Not Crazy. Really.
The founder of Ethereum, Vitalik Buterin, wrote recently that while many national governments are “inefficient and slow-moving” in adjusting to changes in the needs of populations (and, I might add, environments), cities and states have the potential for more flexible and dynamic responses. He looks in particular at cities, observing that there are great cultural differences between cities and therefore it is easier “to find a single city where there is public interest in adopting any particular radical idea” than it is to find, or convince, whole nations.
This is a fascinating perspective, and one that I have much sympathy for. In my 2017 book “Before Babylon, Beyond Bitcoin” I suggested that the multiple monies of the future will be linked to the multiple communities we will inhabit and I wrote that there were reasons for thinking that the city identity would be the most important. I remember reflecting on Dan Hill’s Europe has functioned via urban centres for much, much longer than it has functioned as a collection of nation states and think that (as in some many other ways) the money of the future is going to look more like the money of the past.
Cities as well as being the focus for economies and economic growth are above all physical locations and, as I recall the futurist Gill Ringland suggesting in her financial services scenarios for 2050, the ability to enter, do business and reside in desirable cities will become a valuable right and the basis for one of a number of demographic asset classes. There was an FS Club discussion about this in London last year, where the even more expansive view that cities might begin to dictate the policies and trajectories of the nation state was put forward.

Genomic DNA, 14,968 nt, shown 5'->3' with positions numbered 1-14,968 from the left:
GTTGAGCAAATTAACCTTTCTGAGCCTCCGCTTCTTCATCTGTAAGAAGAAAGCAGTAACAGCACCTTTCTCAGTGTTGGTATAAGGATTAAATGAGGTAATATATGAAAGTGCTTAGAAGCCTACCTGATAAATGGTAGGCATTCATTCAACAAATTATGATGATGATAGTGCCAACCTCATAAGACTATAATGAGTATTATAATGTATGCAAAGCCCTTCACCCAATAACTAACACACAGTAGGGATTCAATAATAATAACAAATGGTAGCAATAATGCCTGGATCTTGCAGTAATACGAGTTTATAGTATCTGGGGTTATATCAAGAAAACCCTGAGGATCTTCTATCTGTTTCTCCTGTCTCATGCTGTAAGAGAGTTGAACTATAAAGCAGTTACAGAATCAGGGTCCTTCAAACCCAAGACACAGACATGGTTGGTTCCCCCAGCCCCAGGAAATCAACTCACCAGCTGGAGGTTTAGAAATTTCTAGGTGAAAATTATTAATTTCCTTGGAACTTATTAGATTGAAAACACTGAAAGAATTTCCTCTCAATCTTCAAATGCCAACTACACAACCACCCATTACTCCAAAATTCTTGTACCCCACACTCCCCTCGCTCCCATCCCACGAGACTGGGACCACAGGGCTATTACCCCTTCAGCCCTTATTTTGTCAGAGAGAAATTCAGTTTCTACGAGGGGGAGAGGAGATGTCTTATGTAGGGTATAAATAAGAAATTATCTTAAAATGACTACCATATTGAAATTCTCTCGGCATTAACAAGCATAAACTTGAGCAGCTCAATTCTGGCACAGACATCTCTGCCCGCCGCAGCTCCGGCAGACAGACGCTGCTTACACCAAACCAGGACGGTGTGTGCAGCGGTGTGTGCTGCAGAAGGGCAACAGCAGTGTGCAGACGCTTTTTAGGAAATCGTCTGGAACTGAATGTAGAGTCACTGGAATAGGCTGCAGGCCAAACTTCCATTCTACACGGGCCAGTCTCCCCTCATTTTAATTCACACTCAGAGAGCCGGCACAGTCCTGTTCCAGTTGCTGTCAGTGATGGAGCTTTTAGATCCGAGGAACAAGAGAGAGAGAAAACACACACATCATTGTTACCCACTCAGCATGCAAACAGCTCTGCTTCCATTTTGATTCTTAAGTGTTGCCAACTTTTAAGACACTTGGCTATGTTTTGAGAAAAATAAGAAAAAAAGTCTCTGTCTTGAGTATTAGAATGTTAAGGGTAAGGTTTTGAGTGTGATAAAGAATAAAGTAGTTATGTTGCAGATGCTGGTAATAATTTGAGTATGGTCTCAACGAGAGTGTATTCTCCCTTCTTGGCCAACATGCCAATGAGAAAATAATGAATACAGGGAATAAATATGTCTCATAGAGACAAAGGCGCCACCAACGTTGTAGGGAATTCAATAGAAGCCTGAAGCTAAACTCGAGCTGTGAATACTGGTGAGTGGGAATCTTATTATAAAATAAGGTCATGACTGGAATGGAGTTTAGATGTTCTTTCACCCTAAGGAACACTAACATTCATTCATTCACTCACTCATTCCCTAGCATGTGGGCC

In this context, Gill’s prescient narrative of the “C50” (the organisation of the 50 richest city-states that will replace the G20 as the mechanism for “managing” the world economy), forms a solid narrative around the future economic organisation of a successful, functional world. As the respected commentator Martin Wolf wrote in the Financial Times some years ago, “this is the age of cities, not of national economies” (going to say that “it is high time London became a true city state).
I find these views very interesting, because they surely imply that the money of cities will become the most important kind to the average person. In a world in which the public have abandoned Sterling for London Lolly and US Dollars for New York Notes and LA Loonies, city currencies might be a key medium of exchange in a the future economy that grows into the metaverse but has deep, deep roots in the universe. In that universe, most transactions remain local. Note that even at the supra-national level in a single market, only 1%-2% of European transactions are cross border and in the proto-metaverse e-commerce world, still nine in ten European transactions are local.
MORE FOR YOU
These ideas have been around for a few years. I remember the Havas “14 trends for 2014”, when Marian Salzman wrote about post-nationalism, countries breaking up and London becoming independent from the UK. These views may have seemed fanciful to readers then, or indeed now, but I am not so sure they can be easily dismissed.
Things are stirring in cities. CityCoins, which is a startup backed by Balaji Srinivasan and others, is launching a MiamiCoin, a token that raises money for the city while allowing its holders to earn mining and staking fees. According to the company, MiamiCoin has already raised $21 million and there are plans to launch an NYCCoin as well.